February 20th, 2018|

We hear a lot about the inaccuracy of eyewitness recall but here’s another strategy to increase eye-witness recall. An Australian researcher wanted to compare the common police interview strategy of “free recall” with a more structured interview technique that places story elements in a specific order (i.e., the Category Cluster Recall Technique). He wondered which strategy would be of more benefit in increasing accuracy and detailed information. So he showed 200 volunteers a video of a woman being mugged and then tested their memory and recall using these two different strategies. In the standard “free recall” technique, witnesses are asked

The Sapiosexual Scale: Another emerging demographic subgroup? 

February 15th, 2018|

The last time we talked about an emerging demographic group, it was the lumbersexual [usually urban-dwelling bearded men who wear flannel but are unlikely to have ever chopped wood]. And as good social scientists we of course realize that by now you are longing for another social identifier. This time our emerging demographic could be either male or female and they call themselves sapiosexuals. So what is a sapiosexual? According to the Urban Dictionary (knowledge cornerstone for all things hipster) a sapiosexual is: “One who finds the content’s of someone else’s mind to be their most attractive attribute, above and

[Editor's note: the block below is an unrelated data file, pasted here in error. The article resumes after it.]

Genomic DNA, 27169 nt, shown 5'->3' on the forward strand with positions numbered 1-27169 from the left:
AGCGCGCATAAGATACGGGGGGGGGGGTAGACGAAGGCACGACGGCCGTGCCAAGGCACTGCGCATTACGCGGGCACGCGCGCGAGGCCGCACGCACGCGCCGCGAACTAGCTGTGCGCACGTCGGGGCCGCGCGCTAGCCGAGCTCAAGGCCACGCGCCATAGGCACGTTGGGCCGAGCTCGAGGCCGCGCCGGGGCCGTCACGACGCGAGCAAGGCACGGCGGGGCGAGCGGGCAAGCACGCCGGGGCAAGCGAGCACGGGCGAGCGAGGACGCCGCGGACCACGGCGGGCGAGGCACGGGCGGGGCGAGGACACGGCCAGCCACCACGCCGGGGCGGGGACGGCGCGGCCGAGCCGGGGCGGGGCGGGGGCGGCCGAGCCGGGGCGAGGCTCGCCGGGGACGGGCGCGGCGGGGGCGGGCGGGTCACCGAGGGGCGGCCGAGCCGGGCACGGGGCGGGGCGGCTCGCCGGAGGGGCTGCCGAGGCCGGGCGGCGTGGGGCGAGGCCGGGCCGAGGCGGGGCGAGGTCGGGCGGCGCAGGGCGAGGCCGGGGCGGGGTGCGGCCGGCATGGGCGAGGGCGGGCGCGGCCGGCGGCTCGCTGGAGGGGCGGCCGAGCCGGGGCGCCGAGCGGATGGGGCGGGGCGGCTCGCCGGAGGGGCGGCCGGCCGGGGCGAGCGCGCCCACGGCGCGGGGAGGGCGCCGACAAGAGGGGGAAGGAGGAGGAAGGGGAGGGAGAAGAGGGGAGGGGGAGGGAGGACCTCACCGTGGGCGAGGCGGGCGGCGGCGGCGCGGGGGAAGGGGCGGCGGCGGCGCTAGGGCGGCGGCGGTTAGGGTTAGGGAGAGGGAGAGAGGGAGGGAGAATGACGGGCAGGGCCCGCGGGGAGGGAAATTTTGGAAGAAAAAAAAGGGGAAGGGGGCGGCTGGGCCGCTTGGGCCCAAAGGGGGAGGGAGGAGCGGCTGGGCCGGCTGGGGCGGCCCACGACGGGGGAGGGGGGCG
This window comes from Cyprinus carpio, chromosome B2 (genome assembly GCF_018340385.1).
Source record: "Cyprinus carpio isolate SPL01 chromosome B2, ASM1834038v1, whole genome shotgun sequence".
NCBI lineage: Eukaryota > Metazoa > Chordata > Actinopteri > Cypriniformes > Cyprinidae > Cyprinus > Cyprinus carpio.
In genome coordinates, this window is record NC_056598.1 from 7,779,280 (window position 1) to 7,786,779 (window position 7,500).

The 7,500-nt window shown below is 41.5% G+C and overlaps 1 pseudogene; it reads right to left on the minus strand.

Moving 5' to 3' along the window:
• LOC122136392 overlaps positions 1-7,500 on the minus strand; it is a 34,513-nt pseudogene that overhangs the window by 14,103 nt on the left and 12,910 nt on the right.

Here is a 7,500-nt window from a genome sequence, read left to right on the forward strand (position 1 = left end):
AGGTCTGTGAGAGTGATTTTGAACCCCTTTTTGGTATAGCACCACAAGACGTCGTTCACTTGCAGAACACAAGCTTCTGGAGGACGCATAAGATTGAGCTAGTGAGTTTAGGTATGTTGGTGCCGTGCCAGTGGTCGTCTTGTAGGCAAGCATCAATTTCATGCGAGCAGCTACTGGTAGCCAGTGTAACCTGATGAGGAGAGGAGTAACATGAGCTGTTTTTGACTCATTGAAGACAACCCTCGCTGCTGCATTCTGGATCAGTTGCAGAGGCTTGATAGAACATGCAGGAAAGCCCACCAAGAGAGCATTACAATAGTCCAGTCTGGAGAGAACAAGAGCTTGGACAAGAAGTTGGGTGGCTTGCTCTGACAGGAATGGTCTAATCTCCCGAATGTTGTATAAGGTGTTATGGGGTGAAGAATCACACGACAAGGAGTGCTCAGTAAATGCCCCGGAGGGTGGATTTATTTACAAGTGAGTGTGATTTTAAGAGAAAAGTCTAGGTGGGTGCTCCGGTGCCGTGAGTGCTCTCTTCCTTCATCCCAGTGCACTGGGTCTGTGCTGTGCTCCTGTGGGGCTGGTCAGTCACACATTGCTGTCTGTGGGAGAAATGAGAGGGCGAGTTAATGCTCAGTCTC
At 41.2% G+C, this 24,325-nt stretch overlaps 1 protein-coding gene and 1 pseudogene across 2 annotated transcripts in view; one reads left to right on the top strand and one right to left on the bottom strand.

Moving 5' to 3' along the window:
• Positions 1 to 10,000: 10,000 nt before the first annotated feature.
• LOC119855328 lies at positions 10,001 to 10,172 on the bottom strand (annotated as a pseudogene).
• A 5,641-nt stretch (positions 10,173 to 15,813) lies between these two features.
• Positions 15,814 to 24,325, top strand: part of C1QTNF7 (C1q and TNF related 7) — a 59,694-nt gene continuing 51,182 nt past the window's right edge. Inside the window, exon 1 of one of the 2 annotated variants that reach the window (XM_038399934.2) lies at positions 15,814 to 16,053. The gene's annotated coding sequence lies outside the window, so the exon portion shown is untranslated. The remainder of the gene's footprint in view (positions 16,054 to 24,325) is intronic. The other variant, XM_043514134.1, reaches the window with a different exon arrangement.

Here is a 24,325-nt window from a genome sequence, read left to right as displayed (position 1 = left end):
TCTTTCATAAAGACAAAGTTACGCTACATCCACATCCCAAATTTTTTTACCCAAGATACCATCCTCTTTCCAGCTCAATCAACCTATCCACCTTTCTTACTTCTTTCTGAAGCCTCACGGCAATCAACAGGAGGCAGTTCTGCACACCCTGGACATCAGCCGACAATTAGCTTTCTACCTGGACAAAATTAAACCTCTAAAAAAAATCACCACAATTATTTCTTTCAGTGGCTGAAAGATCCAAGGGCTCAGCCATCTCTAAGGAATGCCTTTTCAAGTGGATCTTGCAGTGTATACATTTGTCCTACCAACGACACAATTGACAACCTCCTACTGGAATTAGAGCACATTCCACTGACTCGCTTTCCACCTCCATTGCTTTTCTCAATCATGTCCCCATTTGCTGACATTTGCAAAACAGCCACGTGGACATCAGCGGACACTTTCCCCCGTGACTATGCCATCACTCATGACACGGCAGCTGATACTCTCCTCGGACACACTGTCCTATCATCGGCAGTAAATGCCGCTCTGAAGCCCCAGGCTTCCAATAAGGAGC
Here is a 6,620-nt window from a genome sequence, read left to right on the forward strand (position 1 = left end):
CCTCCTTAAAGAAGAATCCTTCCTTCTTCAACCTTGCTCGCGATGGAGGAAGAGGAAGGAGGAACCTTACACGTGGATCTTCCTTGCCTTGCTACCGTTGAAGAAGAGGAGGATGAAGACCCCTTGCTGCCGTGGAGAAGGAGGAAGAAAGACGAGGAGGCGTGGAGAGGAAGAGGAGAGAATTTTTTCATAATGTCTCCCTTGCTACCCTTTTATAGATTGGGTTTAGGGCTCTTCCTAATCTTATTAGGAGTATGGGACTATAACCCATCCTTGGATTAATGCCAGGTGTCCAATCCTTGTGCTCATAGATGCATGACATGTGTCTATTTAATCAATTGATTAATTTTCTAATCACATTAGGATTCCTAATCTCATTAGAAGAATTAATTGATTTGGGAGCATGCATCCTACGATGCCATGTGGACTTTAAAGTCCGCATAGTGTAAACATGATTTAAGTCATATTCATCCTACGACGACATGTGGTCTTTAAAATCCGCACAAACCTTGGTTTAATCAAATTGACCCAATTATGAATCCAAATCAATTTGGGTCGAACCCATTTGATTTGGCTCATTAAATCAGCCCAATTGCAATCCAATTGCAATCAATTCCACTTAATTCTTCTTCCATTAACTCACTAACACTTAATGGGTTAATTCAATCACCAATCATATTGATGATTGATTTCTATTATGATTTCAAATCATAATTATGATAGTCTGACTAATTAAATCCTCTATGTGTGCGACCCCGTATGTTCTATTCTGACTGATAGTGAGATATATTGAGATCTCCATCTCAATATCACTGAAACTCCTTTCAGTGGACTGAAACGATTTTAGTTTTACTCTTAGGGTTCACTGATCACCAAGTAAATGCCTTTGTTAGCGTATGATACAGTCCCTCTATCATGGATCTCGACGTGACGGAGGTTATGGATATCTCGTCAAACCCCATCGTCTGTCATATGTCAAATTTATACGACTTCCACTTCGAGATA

DNA, insanity, brain imaging—an  update on all things neuroscience

February 13th, 2018|

It’s been a while since we updated the neurolaw area of the blog so we’re doing a combination post to alert you to a number of things we’ve seen coming across our desks. Think of these as things you can use to show colleagues how incredibly well-read and erudite you are while simultaneously dazzling them with your brilliance. Did your brain make you do it? Originally, this area of inquiry was frightening as some wondered if the new neuroscience defenses would dazzle jurors into excusing bad behavior because the defendant’s brain “made him do it”. As excitement over the pretty

What does religion look like in America  now? In a word—different

February 8th, 2018|